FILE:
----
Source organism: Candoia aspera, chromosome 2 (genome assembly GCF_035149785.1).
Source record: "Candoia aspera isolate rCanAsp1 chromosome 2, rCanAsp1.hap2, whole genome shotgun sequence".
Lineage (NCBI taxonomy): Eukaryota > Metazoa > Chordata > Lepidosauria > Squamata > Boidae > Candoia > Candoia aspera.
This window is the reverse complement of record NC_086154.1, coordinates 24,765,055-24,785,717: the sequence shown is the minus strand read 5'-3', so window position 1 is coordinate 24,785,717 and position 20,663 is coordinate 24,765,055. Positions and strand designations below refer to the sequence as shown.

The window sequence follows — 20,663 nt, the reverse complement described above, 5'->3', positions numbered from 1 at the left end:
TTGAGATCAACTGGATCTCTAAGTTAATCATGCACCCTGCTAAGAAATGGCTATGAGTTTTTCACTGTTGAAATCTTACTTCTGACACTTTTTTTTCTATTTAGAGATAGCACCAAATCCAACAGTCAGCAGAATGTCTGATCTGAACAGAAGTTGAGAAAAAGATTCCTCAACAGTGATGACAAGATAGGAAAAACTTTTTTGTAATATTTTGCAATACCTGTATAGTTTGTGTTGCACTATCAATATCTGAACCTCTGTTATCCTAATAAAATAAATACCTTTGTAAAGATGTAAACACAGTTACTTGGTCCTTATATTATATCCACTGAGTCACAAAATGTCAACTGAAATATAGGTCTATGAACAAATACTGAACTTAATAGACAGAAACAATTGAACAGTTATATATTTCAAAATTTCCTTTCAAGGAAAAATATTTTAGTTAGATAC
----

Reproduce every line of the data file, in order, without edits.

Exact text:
Source organism: Candoia aspera, chromosome 2 (genome assembly GCF_035149785.1).
Source record: "Candoia aspera isolate rCanAsp1 chromosome 2, rCanAsp1.hap2, whole genome shotgun sequence".
Lineage (NCBI taxonomy): Eukaryota > Metazoa > Chordata > Lepidosauria > Squamata > Boidae > Candoia > Candoia aspera.
This window is the reverse complement of record NC_086154.1, coordinates 24,765,055-24,785,717: the sequence shown is the minus strand read 5'-3', so window position 1 is coordinate 24,785,717 and position 20,663 is coordinate 24,765,055. Positions and strand designations below refer to the sequence as shown.

The window sequence follows — 20,663 nt, the reverse complement described above, 5'->3', positions numbered from 1 at the left end:
TTGAGATCAACTGGATCTCTAAGTTAATCATGCACCCTGCTAAGAAATGGCTATGAGTTTTTCACTGTTGAAATCTTACTTCTGACACTTTTTTTTCTATTTAGAGATAGCACCAAATCCAACAGTCAGCAGAATGTCTGATCTGAACAGAAGTTGAGAAAAAGATTCCTCAACAGTGATGACAAGATAGGAAAAACTTTTTTGTAATATTTTGCAATACCTGTATAGTTTGTGTTGCACTATCAATATCTGAACCTCTGTTATCCTAATAAAATAAATACCTTTGTAAAGATGTAAACACAGTTACTTGGTCCTTATATTATATCCACTGAGTCACAAAATGTCAACTGAAATATAGGTCTATGAACAAATACTGAACTTAATAGACAGAAACAATTGAACAGTTATATATTTCAAAATTTCCTTTCAAGGAAAAATATTTTAGTTAGATAC